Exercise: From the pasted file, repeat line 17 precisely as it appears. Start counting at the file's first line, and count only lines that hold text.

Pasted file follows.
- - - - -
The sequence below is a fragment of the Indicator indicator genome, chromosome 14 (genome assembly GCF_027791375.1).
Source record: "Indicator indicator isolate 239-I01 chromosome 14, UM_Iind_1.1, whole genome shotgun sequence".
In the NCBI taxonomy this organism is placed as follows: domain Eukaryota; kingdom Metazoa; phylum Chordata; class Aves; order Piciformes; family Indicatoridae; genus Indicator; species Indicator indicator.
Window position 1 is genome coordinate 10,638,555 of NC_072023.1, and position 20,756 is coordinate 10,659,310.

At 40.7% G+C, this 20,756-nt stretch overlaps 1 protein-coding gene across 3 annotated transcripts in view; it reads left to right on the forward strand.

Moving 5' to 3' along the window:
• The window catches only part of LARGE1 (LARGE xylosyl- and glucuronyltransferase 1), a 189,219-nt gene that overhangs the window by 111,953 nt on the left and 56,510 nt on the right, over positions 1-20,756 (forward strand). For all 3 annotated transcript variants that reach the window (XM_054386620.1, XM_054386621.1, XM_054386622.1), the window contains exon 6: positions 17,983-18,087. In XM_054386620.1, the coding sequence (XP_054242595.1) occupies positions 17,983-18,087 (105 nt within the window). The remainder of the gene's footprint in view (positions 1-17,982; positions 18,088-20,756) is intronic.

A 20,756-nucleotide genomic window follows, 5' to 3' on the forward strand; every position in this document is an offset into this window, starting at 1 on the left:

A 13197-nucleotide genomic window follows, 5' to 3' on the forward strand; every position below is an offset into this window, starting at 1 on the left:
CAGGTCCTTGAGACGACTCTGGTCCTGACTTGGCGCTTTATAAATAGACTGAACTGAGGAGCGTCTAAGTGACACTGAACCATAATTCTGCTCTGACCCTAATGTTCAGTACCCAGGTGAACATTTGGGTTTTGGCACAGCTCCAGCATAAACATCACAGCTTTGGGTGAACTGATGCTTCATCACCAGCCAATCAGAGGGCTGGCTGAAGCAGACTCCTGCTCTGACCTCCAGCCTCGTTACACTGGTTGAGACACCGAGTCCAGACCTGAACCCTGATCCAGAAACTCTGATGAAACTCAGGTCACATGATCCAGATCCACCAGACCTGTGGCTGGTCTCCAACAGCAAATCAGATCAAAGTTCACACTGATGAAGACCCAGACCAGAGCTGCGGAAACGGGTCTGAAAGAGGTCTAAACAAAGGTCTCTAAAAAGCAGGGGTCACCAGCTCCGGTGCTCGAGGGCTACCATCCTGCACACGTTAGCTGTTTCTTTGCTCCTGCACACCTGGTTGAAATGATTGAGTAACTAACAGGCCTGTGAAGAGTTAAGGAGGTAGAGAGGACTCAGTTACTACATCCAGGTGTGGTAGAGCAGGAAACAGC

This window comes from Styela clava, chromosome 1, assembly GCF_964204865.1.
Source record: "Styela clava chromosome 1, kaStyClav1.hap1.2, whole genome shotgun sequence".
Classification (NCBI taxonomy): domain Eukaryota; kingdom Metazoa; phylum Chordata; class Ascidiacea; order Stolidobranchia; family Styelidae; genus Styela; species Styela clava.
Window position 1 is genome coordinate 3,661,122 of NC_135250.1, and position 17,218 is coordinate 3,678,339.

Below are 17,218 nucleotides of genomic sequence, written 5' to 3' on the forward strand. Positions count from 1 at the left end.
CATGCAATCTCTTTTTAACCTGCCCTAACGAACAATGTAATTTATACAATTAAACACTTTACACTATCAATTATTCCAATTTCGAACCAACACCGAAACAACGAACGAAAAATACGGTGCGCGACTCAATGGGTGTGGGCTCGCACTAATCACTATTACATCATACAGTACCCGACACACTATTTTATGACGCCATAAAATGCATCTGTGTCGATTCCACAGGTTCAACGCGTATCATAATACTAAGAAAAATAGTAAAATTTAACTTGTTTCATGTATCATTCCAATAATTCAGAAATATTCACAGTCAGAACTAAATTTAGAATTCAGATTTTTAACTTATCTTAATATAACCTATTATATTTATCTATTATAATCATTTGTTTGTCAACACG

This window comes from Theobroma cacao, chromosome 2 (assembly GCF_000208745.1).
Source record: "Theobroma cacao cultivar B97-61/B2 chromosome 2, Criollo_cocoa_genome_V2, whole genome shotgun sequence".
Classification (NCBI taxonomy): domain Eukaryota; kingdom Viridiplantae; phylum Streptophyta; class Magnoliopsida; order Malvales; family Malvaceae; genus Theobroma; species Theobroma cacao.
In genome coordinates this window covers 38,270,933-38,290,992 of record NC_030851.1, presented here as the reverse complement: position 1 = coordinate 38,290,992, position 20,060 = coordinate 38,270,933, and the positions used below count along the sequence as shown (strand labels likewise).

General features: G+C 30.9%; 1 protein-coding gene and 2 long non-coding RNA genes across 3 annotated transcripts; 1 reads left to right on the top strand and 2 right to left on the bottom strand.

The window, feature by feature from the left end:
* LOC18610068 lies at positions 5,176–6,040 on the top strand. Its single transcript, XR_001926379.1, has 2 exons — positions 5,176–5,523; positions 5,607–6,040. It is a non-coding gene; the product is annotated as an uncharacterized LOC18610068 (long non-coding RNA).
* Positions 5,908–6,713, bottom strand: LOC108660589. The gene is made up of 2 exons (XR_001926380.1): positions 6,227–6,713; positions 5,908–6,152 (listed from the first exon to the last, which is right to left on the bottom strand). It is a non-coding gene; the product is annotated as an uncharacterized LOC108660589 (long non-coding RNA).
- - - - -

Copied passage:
This window comes from Theobroma cacao, chromosome 2 (assembly GCF_000208745.1).